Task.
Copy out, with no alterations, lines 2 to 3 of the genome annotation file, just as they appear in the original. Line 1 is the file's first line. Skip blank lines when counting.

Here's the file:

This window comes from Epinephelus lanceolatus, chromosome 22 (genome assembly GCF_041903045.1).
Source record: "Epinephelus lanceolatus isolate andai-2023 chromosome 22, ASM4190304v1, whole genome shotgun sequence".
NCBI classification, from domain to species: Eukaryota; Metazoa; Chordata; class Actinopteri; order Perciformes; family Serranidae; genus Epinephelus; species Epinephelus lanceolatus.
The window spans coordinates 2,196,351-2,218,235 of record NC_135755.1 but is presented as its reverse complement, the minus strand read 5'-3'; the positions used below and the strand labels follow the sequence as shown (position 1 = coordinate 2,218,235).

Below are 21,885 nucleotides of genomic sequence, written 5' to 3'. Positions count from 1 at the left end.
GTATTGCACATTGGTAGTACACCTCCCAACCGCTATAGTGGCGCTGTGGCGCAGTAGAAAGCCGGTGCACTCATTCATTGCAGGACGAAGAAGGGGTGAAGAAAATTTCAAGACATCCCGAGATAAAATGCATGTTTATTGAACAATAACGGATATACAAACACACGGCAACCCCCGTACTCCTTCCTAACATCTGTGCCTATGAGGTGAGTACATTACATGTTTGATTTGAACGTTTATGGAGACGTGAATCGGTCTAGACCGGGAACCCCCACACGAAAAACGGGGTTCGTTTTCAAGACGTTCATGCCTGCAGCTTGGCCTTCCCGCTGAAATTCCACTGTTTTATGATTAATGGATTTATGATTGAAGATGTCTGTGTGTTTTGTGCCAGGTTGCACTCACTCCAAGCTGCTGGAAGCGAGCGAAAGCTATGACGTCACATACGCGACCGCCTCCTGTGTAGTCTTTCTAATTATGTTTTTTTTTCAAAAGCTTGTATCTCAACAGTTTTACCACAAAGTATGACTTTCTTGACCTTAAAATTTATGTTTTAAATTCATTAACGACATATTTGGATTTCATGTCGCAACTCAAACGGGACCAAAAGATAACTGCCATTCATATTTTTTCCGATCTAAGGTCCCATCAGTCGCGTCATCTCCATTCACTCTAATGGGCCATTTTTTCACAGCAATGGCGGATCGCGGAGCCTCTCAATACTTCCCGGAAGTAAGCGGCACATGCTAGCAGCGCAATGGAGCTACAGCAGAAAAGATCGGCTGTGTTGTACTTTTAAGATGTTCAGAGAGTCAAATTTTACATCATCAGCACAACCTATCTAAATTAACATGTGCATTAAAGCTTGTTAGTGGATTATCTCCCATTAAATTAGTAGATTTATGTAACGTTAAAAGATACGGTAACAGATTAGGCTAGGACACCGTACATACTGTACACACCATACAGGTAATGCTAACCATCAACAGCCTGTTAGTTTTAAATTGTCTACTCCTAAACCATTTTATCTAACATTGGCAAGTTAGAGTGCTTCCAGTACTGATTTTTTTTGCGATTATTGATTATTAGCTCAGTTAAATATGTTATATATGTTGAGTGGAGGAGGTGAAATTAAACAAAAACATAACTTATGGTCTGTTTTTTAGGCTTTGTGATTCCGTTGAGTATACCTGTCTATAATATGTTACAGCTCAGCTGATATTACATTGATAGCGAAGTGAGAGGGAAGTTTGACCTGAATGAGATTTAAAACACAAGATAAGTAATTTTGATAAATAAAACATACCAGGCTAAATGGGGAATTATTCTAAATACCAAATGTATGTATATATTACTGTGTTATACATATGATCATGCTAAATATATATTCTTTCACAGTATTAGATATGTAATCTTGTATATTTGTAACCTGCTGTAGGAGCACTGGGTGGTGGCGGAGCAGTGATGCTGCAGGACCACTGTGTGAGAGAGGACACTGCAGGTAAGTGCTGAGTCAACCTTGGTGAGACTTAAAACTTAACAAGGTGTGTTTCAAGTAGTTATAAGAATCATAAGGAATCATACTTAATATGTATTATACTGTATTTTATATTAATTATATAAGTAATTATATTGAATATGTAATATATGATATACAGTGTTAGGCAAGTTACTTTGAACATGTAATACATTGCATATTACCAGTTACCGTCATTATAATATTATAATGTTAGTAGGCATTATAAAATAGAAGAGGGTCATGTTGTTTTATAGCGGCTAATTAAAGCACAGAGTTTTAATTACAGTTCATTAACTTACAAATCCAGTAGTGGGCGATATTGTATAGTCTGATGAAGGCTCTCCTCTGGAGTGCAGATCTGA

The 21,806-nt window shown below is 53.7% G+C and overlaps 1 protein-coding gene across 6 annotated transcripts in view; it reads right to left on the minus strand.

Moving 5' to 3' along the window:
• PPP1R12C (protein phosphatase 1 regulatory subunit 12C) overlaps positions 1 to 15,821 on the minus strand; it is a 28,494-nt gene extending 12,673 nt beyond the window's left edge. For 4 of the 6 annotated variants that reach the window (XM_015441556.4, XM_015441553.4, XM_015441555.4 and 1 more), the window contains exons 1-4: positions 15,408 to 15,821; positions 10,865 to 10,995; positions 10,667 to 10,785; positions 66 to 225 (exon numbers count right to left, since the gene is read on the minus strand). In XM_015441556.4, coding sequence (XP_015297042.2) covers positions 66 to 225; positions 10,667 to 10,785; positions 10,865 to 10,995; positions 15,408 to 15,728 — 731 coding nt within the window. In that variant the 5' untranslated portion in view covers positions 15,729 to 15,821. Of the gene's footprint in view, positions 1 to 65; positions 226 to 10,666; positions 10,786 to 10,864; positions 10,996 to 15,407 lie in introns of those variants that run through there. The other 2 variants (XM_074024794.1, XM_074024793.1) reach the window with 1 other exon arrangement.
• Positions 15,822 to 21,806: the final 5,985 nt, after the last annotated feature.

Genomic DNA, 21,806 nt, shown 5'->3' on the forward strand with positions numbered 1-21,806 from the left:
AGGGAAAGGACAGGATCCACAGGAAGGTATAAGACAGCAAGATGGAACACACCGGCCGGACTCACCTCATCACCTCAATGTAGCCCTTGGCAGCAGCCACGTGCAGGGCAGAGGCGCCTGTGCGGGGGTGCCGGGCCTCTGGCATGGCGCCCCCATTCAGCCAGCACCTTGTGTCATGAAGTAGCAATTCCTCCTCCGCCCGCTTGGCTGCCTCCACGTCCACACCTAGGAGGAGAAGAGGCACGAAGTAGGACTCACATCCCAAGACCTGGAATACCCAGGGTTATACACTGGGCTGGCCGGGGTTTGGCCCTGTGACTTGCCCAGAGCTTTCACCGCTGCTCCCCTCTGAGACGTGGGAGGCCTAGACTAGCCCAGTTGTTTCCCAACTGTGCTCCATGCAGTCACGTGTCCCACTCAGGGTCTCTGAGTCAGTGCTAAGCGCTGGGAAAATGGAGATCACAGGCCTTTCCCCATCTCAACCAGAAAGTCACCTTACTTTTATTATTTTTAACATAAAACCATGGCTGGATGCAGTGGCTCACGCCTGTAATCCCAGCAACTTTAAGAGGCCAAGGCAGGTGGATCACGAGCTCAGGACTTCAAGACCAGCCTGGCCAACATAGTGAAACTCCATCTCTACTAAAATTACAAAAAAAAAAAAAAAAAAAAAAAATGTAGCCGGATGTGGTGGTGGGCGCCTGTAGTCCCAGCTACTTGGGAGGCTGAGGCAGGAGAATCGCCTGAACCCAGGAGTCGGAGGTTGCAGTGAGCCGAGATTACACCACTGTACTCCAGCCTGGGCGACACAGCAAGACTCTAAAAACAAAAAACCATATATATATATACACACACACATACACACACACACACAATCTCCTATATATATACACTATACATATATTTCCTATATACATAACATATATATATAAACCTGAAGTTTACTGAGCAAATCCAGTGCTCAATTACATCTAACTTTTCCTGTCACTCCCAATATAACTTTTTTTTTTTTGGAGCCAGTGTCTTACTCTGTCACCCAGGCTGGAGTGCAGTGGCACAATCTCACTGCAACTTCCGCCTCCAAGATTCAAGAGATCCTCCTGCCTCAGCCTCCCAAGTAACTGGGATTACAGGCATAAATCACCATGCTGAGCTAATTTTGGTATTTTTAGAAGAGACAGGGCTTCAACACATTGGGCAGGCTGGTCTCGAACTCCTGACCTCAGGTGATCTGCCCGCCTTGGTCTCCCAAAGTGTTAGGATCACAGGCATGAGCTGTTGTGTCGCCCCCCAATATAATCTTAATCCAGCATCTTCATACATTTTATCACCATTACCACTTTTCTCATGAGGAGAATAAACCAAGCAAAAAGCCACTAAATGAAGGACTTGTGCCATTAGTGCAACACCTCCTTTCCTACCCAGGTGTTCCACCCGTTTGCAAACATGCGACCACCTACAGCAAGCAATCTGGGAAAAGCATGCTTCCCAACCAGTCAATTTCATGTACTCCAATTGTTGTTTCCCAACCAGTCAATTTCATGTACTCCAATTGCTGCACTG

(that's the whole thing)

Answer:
Source record: "Epinephelus lanceolatus isolate andai-2023 chromosome 22, ASM4190304v1, whole genome shotgun sequence".
NCBI classification, from domain to species: Eukaryota; Metazoa; Chordata; class Actinopteri; order Perciformes; family Serranidae; genus Epinephelus; species Epinephelus lanceolatus.